Sensors Probes and Detectors II

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Sensors, Probes and Detectors 2 - Web Banner.jpg

Introduction

In the context of art, sensors are important because they form a bridge between the natural world and the digital. From a design perspective, they are vital to creating interactive objects. Sensors, probes and detectors II is the next level of Sensors, Probes and Detectors.

SpdII collecting samples.jpg

6 March 2017 -

Participants

Shriya Rathi
Meera Sanghani
Payal Tanksale

Beyond Electronics

We (human and non-human) all sense our environments, without the mediation of electronic instruments.
What if our sensors, probes, and detectors are alive?

We set out to explore on a more conceptually expanded scale, what it means to sense, probe, and detect our environments and the inhabitants within.



What is a Biosensor?

Some ideas on definitions:

   « Something biological / living that responds to the environment »


  • Scale
  • Time to Response
  • Signal
  • Thresholds
  • Calibration
  • Location / Containment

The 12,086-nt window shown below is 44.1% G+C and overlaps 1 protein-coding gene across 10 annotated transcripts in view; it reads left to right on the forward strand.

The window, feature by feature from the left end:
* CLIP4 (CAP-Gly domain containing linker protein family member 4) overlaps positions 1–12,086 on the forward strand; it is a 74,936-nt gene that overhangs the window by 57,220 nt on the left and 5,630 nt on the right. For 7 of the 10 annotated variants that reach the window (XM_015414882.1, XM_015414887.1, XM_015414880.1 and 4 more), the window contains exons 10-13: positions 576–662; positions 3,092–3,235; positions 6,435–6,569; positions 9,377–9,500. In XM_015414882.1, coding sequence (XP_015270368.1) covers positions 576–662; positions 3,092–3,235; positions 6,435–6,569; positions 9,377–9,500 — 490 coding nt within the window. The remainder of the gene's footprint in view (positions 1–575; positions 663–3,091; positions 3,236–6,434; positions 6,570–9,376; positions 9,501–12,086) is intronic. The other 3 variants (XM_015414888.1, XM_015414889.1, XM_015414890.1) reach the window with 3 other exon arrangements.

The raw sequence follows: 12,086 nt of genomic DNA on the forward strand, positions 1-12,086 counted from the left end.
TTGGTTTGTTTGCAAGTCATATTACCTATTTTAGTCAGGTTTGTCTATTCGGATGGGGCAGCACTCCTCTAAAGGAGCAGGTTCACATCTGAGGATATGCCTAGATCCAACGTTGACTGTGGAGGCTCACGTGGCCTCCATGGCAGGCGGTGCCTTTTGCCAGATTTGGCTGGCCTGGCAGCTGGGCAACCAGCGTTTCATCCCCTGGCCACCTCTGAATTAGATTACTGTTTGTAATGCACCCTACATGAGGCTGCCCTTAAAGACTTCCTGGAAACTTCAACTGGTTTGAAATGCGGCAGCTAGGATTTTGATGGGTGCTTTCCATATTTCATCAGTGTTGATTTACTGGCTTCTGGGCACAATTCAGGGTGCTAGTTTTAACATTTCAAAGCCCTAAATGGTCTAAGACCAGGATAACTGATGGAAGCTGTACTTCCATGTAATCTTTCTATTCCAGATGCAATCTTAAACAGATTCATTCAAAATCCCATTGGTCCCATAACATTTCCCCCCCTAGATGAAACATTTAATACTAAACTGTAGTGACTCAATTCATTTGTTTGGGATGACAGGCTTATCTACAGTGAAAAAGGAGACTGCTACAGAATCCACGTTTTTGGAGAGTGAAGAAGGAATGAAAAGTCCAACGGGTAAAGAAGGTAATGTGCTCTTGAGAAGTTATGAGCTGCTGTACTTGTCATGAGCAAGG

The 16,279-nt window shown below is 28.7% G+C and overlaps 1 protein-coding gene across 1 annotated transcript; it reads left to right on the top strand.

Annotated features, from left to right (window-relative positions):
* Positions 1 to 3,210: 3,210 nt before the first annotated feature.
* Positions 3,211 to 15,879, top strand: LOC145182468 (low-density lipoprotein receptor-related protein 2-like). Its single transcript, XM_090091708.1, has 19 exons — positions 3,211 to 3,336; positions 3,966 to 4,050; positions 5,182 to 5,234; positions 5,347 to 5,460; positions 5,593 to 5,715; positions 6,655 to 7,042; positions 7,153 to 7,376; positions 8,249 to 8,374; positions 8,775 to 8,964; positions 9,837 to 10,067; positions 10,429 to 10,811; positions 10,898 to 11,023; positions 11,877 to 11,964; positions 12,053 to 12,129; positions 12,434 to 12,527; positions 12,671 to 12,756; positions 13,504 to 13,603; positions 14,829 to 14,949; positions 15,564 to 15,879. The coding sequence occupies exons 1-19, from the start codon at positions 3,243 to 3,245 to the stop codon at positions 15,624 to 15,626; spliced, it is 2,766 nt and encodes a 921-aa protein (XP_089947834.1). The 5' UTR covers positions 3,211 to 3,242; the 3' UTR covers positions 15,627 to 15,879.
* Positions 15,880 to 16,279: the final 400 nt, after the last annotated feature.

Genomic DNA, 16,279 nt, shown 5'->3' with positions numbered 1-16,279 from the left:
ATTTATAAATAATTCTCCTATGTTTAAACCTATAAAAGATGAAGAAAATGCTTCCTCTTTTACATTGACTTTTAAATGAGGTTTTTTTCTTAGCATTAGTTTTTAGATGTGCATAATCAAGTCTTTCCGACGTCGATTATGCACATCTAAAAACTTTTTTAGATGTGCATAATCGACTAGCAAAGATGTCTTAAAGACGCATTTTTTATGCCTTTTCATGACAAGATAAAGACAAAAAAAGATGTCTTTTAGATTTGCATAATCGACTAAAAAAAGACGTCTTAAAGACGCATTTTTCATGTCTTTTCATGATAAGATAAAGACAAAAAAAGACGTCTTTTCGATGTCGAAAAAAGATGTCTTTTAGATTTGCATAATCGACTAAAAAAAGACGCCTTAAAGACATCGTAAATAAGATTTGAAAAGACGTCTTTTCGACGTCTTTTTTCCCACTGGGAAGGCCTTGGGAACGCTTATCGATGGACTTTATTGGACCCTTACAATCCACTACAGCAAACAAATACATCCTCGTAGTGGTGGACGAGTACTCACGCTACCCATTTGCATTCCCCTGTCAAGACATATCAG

• Specificity
  • Sustainability / Safety /



Sensing, Probes, Detectors Some Examples

  • Smog Tasting by The Center for Genomic Gastronomy - "Smog Tasting uses egg foams to harvest air pollution. Smog from different locations can be tasted and compared."
  • Moist Sense by Lifepatch - "an installation that tries to present the health of plants from their supply of water"
  • Camera Obscura et les artefacts de l'invisible by Vanessa Lorenzo - "By merging electronic media and citizen science, this research and interactive installation uses bio reporters as a tool to gain understanding of a microbe’s perception of the Anthropocene."
  • Bio-Dis-Plays by Richard Lowen and collaborators from the 70s - "bio-electric sensing/transducing of the human body and other living systems, and art-science collaborations", and a 2011 interview by Data Garden, who also works with interspecies communication
  • E. chromi by Alexandra Daisy Ginsberg & James King - a conceptual piece of using bacteria (synthetic biology) that are engineered so that for example, "indicate whether drinking water is safe by turning red if they sense a toxin".